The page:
Thus, the potential danger, which will only be identified and evaluated in retrospect, is the undermining or perhaps destruction of the standards of written language that have managed to stand the test of time and change. But, again, good or bad, change always brings with it new standards. Hopefully we will not find out one day that in our haste to innovate we abandoned the true goal of written language which is clear communication. Ultimately what we keep and take with us into the future and what we discard should, if it does nothing else, champion good communication.
Q-You have taken a unique approach to publishing. Tell us about it, and your theory behind it:
A-In the last ten years, digital publishing has had a slow and steady rise in status from “step-child” to “golden child” in the industry. This is, in part, due to leaps and bounds progress in print quality. When I first began reading about POD publishing in 2001 it had already survived the first round of critical advancement but even so it was equivalent to a dirty word and summarily dismissed as “never going to replace traditional publishing” . But even then, disregarding the naysayers, I could see the amazing potential and visualized that one day it would, in fact, not only compete with but eventually replace what we now define as “real” publishing. Back then I learned to keep my visions and defense of POD to myself in the publishing forums I joined to avoid being ridiculed and flamed. But I had experienced similar rebuke from the professional photographers I worked with in the late 80’s. The consensus in the break room on this topic was that digital photography would never replace silver film. We see how that worked out!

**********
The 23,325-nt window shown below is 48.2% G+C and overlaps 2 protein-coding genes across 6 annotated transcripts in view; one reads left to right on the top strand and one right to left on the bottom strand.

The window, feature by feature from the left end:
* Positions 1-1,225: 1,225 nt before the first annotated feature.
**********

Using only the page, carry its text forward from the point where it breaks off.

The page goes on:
While I don’t claim to be a trail blazing visionary I am a realist. What I could see then, that was already happening, convinced me that I wanted in at the ground level even if it meant I’d have to get a little bruised while overcoming the stigma. As always I knew I’d have to do it my way riding on lessons learned in other industries. It is a life-long habit of mine to dive into the middle and work my way out to both ends. In this way, I learn while I’m doing. I chose to begin by doing a vanity published cook book just to see what POD was all about. I took that experience and immersed myself for nearly two years researching the murky and mysterious waters of the world of publishing. I entered enthusiastically as an idealist and when I finally came back up for air I was wiser but considerably less starry-eyed. Turns out the lofty, often idealized, art form of publishing is really just a business. And, I might add, one that doesn’t readily embrace newcomers or radical ideas and often plays rough.
Once I got over that revelation I set out to evaluate what I had learned, refining it to include everything I could not ignore and ignoring everything that did not directly impact what I wanted to do, which was to become a publisher of digitally printed books.